Solving India-China border disputes

China and India have put their border dispute on the back burner for over a decade; choosing to focus instead on mutual trade and economic development. But the disputes are real and have existed for over 50 years; Claude Arpi suggests a way forward to solve them once and for all.

A condominium for Aksai Chin would not face many of the challenges that other condominiums had to confront. First and foremost, nobody lives permanently on the high plateau. Therefore, there is no question of stakeholders other than the two States: India and China. Secondly, no natural resources such oil, minerals have been discovered so far, therefore there is no need for a complicated sharing mechanism.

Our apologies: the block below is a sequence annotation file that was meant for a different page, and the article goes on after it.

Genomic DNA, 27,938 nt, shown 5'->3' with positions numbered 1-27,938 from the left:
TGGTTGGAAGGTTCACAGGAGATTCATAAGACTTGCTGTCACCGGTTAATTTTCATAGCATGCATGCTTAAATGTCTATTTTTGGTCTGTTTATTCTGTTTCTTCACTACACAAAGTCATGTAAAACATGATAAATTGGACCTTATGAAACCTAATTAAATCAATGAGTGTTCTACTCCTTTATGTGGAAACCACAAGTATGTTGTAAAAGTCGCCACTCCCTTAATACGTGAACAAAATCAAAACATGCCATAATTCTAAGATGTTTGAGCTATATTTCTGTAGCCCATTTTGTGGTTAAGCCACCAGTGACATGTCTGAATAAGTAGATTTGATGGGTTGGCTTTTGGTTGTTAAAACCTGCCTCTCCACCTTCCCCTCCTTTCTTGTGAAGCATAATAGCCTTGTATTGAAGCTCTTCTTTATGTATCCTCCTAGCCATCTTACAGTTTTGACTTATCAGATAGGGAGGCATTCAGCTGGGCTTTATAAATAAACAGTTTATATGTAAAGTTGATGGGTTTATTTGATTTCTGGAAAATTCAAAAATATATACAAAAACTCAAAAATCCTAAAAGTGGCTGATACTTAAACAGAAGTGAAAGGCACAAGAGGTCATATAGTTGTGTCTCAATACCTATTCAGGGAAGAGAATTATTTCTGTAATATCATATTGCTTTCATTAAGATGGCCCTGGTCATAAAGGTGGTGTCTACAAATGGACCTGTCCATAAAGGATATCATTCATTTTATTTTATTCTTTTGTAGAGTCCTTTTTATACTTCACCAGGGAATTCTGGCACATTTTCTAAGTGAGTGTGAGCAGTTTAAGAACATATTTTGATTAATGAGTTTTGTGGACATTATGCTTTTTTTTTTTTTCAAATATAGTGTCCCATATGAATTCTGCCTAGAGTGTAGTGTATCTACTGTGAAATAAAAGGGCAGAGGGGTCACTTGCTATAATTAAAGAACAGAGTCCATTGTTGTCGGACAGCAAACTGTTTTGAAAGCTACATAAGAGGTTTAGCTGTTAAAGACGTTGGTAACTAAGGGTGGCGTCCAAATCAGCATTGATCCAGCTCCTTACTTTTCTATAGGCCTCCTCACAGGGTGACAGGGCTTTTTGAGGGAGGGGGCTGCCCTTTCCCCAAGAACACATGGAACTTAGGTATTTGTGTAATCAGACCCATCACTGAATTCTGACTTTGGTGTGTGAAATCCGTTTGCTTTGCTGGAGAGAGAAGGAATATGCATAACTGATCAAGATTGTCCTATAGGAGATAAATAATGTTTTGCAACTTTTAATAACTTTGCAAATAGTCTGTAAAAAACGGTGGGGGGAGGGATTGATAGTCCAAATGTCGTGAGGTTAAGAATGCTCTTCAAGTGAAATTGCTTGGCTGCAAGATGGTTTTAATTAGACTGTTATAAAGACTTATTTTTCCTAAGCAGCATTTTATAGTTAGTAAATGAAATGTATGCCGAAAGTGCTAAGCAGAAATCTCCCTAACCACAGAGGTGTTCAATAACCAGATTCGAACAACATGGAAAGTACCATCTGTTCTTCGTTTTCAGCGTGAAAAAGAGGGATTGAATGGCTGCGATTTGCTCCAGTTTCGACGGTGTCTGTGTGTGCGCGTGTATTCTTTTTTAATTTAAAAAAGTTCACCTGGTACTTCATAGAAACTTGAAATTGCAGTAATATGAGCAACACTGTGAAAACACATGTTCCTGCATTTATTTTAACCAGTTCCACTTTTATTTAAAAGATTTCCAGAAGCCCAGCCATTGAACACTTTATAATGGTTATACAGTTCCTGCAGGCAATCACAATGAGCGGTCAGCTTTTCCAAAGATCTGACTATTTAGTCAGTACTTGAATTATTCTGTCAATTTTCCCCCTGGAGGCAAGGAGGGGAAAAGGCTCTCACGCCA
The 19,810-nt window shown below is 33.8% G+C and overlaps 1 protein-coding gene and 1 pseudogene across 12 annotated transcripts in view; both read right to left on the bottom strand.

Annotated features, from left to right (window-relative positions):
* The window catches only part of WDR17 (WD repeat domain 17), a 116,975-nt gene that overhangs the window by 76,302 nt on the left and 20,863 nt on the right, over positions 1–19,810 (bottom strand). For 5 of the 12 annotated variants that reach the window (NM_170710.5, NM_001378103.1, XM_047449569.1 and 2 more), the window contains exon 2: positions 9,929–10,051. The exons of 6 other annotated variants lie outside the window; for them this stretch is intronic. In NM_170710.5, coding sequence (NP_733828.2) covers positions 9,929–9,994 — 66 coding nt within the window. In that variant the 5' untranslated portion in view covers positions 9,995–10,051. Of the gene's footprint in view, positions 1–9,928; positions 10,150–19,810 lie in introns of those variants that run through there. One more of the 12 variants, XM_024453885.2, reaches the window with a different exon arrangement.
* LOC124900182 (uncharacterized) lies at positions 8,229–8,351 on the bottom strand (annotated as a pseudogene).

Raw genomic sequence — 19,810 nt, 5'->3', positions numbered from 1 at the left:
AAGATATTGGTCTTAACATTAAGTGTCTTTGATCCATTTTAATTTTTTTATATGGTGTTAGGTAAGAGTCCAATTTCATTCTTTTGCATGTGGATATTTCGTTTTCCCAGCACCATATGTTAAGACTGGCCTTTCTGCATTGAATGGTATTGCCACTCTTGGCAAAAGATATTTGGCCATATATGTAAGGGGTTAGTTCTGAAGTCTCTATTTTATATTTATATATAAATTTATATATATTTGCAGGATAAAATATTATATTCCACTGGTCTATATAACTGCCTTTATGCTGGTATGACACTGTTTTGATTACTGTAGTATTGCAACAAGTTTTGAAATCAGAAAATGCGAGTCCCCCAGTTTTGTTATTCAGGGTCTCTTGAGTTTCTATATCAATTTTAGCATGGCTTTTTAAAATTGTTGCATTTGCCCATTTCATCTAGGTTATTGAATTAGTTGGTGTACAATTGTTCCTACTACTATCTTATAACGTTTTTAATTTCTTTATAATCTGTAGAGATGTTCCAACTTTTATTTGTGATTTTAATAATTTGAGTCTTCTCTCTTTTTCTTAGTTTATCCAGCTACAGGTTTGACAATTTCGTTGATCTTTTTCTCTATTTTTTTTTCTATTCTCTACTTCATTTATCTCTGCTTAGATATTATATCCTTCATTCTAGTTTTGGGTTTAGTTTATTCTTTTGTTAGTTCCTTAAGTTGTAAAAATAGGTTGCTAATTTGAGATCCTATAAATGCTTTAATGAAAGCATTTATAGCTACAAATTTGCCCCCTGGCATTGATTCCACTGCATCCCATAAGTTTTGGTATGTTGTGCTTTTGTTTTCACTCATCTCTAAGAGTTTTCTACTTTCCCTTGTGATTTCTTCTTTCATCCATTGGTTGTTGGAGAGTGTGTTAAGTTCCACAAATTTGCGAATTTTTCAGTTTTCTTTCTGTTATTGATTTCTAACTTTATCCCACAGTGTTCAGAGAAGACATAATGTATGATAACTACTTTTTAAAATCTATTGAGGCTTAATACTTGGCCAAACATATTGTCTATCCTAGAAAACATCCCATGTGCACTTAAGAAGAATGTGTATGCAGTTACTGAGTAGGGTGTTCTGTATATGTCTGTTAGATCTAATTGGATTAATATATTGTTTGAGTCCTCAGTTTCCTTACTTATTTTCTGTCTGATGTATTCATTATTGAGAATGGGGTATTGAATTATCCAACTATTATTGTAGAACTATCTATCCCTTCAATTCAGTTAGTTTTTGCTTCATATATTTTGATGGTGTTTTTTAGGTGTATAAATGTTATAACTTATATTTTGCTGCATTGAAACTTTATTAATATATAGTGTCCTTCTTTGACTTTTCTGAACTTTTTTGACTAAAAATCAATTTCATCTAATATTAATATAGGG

The trickiest issue to solve would be the right to transit across the region. China would continue to have the same facilities that she is presently enjoying. In the future, it is essential for India to reopen the trade route to Kashgar through the Karakoram Pass. Though technically this route is not cutting through the occupied area, this provision would have to be included in a general settlement. [Rediff]

The danger is that such a model would set a precedent – its all very well to set up a condominium in unpopulated Aksai Chin, but quite another to cite this as a precedent to solve the Kashmir dispute with Pakistan.